- Students must not participate in service outside the home/boarding without adult supervision.
- This type of service can include: Teaching Staff, Admin, ATAs, Academy, and Community Centre.
- Some examples include Caritas Fundraising; Assisting in set-up of Chapel for Mass; Volunteering to help with College Mass and other Campus Ministry activities; Assisting House Co-Ordinators; Assisting Heads of Learning Area; Assisting staff with coaching of teams; Assisting in the Academy activities/events; Assisting Academy staff; Tutoring of younger students; Helping staff with different activities; Cleaning out buses; Volunteering and being involved in activities; Ask teacher if they need any help with small tasks (e.g. stapling, folding) at lunchtime; Assist a staff member on duty by picking up rubbish in an area of the College; Raise and lower the College flag daily for one week; Help out in the Community Centre; Help out in Administration block; Help out in the College library for one lunchtime (see Teacher in library); Volunteer to clean a classroom of choice at lunchtime; Volunteer to help at a College event (e.g. Mass, Assembly, Music concert- setting up, Altar serving, AV).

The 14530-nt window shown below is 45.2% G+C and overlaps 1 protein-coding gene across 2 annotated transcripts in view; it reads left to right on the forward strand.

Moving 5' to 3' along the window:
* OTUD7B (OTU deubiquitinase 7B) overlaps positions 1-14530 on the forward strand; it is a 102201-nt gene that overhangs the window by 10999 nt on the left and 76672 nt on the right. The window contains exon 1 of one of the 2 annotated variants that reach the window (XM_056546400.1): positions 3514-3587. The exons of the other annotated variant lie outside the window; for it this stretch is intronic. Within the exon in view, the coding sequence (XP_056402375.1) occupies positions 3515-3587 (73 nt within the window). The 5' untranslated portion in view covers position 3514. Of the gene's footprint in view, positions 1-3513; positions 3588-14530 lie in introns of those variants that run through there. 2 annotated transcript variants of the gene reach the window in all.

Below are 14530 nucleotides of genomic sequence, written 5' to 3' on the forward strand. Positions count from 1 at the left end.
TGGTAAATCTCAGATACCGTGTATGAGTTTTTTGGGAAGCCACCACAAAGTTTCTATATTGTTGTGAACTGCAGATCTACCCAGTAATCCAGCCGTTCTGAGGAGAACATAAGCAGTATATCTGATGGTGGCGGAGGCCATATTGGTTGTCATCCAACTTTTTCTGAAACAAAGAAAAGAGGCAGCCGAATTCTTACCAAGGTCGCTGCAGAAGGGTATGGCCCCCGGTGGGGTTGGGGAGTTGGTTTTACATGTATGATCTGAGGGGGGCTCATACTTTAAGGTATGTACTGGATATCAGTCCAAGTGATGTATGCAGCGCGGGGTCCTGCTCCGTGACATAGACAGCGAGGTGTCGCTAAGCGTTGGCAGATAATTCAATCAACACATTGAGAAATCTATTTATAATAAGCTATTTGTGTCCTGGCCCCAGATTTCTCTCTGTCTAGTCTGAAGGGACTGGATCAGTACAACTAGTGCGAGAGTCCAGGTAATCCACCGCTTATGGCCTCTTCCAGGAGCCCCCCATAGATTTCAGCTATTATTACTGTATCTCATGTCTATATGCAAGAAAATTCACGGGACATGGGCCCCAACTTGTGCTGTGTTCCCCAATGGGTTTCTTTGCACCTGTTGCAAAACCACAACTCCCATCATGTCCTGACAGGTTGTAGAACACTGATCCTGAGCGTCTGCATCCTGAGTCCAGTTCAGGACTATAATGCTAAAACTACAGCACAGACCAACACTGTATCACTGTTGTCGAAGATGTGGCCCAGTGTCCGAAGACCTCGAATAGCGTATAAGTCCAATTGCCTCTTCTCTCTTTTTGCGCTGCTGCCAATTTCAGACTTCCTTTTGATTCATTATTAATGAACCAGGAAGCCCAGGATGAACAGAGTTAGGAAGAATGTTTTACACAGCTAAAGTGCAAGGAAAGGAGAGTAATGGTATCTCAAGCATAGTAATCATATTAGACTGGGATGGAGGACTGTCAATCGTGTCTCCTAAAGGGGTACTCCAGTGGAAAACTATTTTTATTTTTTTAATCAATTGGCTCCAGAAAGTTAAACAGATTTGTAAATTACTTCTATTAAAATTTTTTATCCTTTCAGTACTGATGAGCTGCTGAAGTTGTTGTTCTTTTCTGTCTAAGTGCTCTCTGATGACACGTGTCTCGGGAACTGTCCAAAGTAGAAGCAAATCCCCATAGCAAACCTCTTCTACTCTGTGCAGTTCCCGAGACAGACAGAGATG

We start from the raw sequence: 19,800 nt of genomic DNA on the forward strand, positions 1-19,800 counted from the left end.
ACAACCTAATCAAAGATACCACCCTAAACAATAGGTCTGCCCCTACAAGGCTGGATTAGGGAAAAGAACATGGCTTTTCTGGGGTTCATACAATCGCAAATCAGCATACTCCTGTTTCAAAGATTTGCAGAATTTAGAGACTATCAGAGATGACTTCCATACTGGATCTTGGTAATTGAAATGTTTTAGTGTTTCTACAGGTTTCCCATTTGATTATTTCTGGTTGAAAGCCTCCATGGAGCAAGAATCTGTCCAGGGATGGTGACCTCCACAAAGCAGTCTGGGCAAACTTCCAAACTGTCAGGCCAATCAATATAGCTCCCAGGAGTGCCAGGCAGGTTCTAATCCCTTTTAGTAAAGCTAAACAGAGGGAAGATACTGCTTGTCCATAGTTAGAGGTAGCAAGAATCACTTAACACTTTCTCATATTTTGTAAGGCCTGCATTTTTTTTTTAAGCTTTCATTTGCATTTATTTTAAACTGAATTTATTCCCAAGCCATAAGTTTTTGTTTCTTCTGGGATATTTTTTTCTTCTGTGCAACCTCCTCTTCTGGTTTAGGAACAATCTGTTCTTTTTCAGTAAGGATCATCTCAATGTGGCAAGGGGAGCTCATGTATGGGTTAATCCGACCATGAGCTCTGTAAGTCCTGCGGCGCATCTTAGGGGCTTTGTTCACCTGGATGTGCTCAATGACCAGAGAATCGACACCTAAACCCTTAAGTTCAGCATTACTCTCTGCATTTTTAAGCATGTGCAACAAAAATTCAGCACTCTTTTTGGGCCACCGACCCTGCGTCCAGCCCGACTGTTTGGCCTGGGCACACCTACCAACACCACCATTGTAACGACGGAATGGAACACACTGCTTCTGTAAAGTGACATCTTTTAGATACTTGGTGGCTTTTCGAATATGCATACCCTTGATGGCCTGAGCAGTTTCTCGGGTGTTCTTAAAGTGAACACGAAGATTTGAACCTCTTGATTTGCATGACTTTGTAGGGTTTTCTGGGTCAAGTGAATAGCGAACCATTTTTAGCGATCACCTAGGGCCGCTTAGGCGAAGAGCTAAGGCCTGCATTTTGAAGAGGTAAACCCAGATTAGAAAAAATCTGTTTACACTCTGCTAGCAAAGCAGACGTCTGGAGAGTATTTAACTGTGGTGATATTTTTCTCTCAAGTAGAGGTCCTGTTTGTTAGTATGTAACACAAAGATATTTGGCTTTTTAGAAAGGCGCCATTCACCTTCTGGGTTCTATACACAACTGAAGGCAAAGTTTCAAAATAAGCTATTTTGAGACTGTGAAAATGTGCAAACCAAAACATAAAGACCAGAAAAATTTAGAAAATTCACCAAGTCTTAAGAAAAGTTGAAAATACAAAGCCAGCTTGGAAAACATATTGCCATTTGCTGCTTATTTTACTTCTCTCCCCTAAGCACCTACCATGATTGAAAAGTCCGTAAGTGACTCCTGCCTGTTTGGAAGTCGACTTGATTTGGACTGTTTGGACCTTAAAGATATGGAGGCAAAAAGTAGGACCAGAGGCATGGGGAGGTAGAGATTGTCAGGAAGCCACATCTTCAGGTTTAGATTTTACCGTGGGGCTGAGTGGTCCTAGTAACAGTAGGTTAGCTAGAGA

- These activities can include the wider community such as Red Cross ‘Door Knock Appeal’ and the ‘Keep Australia Beautiful campaign’.
- Some other examples include Project Compassion, Harmony Day, Edmund Rice Day, Sorry Day, National Reconciliation Day, RE Week, NAIDOC Week, and the Vinnie’s Christmas Hampers.
- Students are encouraged to participate in activities out in the community with strict parental supervision
Mr Salvatore De Luca, Head of Religious Education and Campus Ministry